Raport o sądowych morderstwach
Judicial Murders: a Report
Languages of publication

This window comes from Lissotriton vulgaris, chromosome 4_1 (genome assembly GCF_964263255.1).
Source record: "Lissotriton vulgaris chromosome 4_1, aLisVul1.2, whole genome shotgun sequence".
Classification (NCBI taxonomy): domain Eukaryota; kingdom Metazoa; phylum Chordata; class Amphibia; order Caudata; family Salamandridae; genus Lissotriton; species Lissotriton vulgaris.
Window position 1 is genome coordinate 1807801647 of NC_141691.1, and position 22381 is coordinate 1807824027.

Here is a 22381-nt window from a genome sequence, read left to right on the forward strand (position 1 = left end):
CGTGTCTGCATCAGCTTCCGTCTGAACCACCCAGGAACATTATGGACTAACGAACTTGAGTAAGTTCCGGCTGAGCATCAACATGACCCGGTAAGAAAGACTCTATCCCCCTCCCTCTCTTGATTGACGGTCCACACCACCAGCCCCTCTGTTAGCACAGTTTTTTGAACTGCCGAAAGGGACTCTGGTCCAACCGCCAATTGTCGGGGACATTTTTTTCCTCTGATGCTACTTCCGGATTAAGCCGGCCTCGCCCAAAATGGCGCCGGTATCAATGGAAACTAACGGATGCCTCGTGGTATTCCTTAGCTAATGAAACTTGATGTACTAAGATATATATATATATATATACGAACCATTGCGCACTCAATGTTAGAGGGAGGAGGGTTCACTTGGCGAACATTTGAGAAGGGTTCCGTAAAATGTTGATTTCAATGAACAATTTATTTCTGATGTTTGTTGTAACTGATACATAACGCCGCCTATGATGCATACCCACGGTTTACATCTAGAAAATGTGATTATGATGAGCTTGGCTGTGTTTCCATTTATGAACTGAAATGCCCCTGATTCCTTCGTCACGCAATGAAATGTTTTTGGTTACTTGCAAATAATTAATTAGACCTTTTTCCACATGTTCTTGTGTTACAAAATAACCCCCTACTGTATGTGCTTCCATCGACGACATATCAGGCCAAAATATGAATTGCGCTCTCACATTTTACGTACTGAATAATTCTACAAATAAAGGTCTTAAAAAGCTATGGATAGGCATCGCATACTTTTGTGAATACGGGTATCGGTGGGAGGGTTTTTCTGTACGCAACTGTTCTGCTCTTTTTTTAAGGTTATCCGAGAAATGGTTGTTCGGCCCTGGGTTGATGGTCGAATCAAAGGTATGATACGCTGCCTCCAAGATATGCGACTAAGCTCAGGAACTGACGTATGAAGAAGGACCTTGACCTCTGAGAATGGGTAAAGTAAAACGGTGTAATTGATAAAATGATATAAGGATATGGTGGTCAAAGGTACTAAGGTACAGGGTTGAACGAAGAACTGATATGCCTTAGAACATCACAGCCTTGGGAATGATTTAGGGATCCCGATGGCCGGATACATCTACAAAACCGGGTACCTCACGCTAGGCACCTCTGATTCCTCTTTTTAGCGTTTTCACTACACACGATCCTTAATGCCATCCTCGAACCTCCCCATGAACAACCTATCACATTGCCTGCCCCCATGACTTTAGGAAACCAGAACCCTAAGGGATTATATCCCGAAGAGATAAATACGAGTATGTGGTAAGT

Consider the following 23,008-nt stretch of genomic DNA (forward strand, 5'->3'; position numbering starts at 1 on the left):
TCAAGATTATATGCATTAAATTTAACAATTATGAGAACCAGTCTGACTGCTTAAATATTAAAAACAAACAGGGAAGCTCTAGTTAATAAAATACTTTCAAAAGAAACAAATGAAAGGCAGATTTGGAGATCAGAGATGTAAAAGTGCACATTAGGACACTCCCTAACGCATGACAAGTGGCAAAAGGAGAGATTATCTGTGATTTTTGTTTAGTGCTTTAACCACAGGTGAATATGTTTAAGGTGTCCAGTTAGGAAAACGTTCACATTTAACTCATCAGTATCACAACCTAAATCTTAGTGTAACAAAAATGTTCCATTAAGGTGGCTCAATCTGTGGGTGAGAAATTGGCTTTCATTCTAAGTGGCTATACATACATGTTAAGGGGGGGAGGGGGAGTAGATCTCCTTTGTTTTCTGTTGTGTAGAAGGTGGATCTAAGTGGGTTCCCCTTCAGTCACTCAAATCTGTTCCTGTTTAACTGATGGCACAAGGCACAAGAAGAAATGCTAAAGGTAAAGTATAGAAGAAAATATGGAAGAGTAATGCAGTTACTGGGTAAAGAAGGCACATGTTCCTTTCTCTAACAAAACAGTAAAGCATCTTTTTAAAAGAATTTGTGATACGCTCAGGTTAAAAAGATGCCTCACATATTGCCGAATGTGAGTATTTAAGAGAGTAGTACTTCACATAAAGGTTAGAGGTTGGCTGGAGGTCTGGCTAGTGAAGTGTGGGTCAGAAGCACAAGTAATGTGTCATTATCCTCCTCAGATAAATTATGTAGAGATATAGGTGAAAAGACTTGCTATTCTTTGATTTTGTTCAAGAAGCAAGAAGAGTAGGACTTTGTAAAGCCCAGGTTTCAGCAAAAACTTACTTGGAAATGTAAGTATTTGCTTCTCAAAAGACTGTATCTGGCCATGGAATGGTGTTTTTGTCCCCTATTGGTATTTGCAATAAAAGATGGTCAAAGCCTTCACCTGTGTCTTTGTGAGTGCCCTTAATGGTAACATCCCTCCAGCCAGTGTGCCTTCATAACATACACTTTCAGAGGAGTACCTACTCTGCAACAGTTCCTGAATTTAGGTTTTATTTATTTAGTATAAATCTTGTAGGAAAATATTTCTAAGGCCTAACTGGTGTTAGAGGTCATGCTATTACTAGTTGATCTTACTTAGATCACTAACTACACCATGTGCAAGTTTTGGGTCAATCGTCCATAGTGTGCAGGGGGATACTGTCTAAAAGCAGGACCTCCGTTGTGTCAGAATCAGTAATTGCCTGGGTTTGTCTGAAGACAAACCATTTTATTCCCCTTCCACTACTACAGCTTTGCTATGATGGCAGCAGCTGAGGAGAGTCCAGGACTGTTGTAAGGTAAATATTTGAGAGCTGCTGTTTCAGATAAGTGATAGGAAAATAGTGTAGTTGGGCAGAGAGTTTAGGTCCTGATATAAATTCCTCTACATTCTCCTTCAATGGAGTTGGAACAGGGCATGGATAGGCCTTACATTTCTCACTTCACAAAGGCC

The Lublin castle has historical connections with the old town area. The castle hill was the seat of a stronghold and residence of the starost who ruled in the king’s name. Excavations led to discovery of traces of a 9th century settlement. The construction of a stone castle began in the 14th century. It was used as a prison in the 19th century and until 1954. In 1939‒1944, the Lublin Castle housed a prison of the Nazi secret police and security service, the Sicherheitsdienstpolizei and Sicherheitsdienst Lublin. The role of the Lublin Castle prison was particularly dreadful; dring the period of martyrdom and extermination of the Polish nation under the Nazi occupation of Poland. Even today, the castle is treated as a national symbol of the heroism and suffering of the Polish nation. Before they took flight, the Nazis organized a last execution on Jury 22, 1944: 286 prisoners were murdesed in the Castle. On that same day and on July 20, 1944, a further 800 prisoners were taken from the castle and executed at the concentration camp in Majdanek, a suburb of Lublin. On July 22, 1944, of the Polish Committee for National Liberation (PKWN) was created under Soviet pressure. It assumed power over the territory of Poland which had been taken by the Red Army after the flight of the Nazis. Organized armed forces known as the Home Army, ‒ operated in Poland troughout the war. They were subordinate to the Polish Government in Exile, residing in England. The Government in Exile was recognized by all counties except the USSR. Home Army troops refused to submit to the Red Army and PKWN. For this reason, the Soviet and Polish army, together with security services, started to disarm the Home Army troop. Mass arrests and deportations into the USSR began. A number of Home Army units were disarmed, among them the famous 27th Infantry Division. Troughoot the Lublin District, mass arrests of Home Army soldiers took place. The detainees were sent to the former concentration camp in Majdanek and the Lublin Castle prison. Arrested were also state oflicials ‒ delegates of the Polish Government in London. The Commander of the Home Army Lublin District, General Kazimierz Tumidajski, was detained during negotiations with Soviet authorities and deported to the USSR. Home Army soldiers who had been arrested and confined to Polish prisons, were subjected to investigations by the Soviet and Polish security service which involved the use of threats and a variety of tortures. Describing his ordeal, one of the prisoners stated he could not relate “all the atrocities” he had suffered from Soviet officers. The detained soldiers received no medical assistance; those who managed to survive the Castle prison nightmare described the appearance of battered Home Army soldiers and related their complaints. During the initial period discussed in this report, most Home Army soldiers were arrested by Soviet authorities without due judicial decision. They were interrogated in Russian, a language they did not speak. It was only 2 or 3 months later that the detainees were handed over to Polish authorities. Only then, Polish prosecutors issued formal decisions to remand them in custody, and the records of selected hearings were translated into Polish. The evidence gathered by Soviet security officers provided the grounds for indictments directed to military courts that operated in Lublin. III. In 1944, the indictments signed by Polish military prosecutors were lodged with the Military Court of the Lublin Garrison, commanded by a Soviet officer, Colonel Konstantin Krukovsky. Preceding the first-instance hearing was a closed sitting where the court, composed of three judges, confirmed the indictment; the trial followed on that same day. The copy the indictment was delivered to the detainee only after the hearing had started. The main charges contained in indictments were: membership in the Home Army, unlicensed possession of firearms, or evasion of military service ‒ acts threatened with capital punishment. There is evidence to show that the actual penalties were decided upon by the Mi1itary Courts Department of the Polish Army, headed by a Soviet ofIicer, Brigadier General Alexander Tarnovsky. The execution of the orders was the responsibility of the head of the court, Colonel Krukovsky, and the judges presiding over the case. In none of the cases did the Lublin Garrison Military Court took any evidence whatsover, whether on motion of the defendant or on its own initiative. The only hearing of evidence consisted of hearing the defendant’s statement; the defendants admitted their membership of the Home Army but refused to acknowledge any guilt. The various formulations they used were then quoted out of context to prove they had in fact been guilty of trying to subvert democratic system of Poland ‒ an assumption made well in advance. The trials were held at the Lublin Castle prison. They were closed sittings in which neither the counsel for the defence nor the prosecutor participated. The defendant’s family were not informed about the date of the trial as they knew nothing about his fate anyway, and the defendant himself did not learn about the trial until it started. Unqualified persons participated in deciding on conviction and sentence, or the court was formed inadequately. For example, the principle that the lay judges’ rank should not be lower than the defendant’s was commonly infringed upon. A glaring example of such infringement was the case of Colonel Edward Jasiński who was convicted by N.C.O. lay judges. Delivering the judgment, the court informed the defendant that the decision was final and not subject to appeal. Most defendants were sentenced to death. Many meritorious Home Army soldiers who had fought for independence throughout the Nazi occupation met death this way. The sentences were carried out upon confirmation by the Commander-in-Chief of the Polish Army (at that time, General Michał Rola-Żymierski) or his second in command (Generals Świerczewski and Berling), and sometimes by lower rank commanders. They were obliged to examine the justification of the sentences ex officio; they also had the right to grant pardon. Confirmation of the sentence and pardon were two separate institutions of the law of criminal procedure; thus pardon could be granted even if the sentence had been confirmed. In practice, no rules whatsoever were observed: confirmed sentences were carried out without pardon proceedings, or following such proceedings but without the proceedings aimed at review of the grounds. It should be added that under the law in force, pardon could only be refused by the President of the National People’s Council, Bolesław Bierut, while the army commanders had merely the right to grant pardon. In fact, they also refused pardon on numerous occasions. In practice, sentences were carried out basied on the order of Brigadier General Alexander Tarnovsky who informed the head of military court about the decision of Commander-in-Chief and ordered the need for immediate execution. Capital punishment was executed at the Castle prison, in the basement of the administration building, at various hours of day and night. The Report quotes the account of an execution provided by a surviving Lublin physician, and a numer of facts which, together with the now available reports from executions, tell about the identity of their participants. The grim record holders are two sergeants: within 50 minutes, one of them participated in the execution of 11, and the other one – of 12 Home Army soldiers. Until January 5, 1945, the bodies of the executed were secretly buried at a Lublin cemetery upon written of the prison warden Second Lieutenant Alojzy Stolarz; the orders have been preserved in the cemetery archives. There is no mention at all about subsequent burials although – as follows from the attached documents – Home Army soldiers were still executed at the Castle after that date. The soldiers kept on their dignity till the end; scant accounts of their demeanour were provided by prison chaplains, the only persons the convict’s family about hos death. Throughout both the preparatory and the judicial proceedings, valid legal provisions were violated. The system of military penal law contained provisions dating from the 1930’s and not yet quashed at the time of examination of the discussed cases. Such provisions were simply treated as non-existent. The Code of Criminal Procedure and the Military Code of the Polish Armed Forces in USSR, developed by the Political and Educational Board of the Polish Army in the USSR established in 1943 was adopted as the legal grounds for proceedings. As shown by the facts quoted in this report, the summary procedure was applied to defendants. It was provided for by the code of criminal procedure of the Polish Armed Forces in the USSR, but military courts competed with each other in breaking the law to the extent of not even observing the law that had been established in the USSR. Under the law then in force, none of the sentences discussed in the report ever became final and valid. Judicial proceedings glaringly infringed on all the principles of procedure: direct examination of evidence, impartiality, presumption of innocence, openness, adversary trial, right to defence, to appeal, and the right to apply for pardon. The Home Army soldiers mentioned in the report were convicted in defiance with the ban on retroactive force of law as the decree on protection of state under which they were tried had entered into force on November 4, 1944 with the binding force since August 15, 1944; most had been imprisoned for many weeks before the decree was actually introduced. VII. The extermination of Home Army soldiers at the Lublin Castle was kept secret for decades. Many attempts at revealing the tragic events failed, and the demands for posthumous acquittal, made by families of the executed, were rejected. It was only after June 4, 1989, as a result of extraordinary appeals or re-institution of proceedings, that the Supreme Court passed many decisions on acquittal, manifesting not only the groundlessness of convictions but also their function as a political disposal of opponents of the new authority – of the Home Army formed by the legitimate Polish Government to fight the Nazi invaders. The enormity of lawlessness of the discussed practices made the Parliament of Republic of Poland pass, on February 23, 1991, an act on the invalidity of the judgments in cases of persons victimized for their activities on behalf of a sovereign Polish state.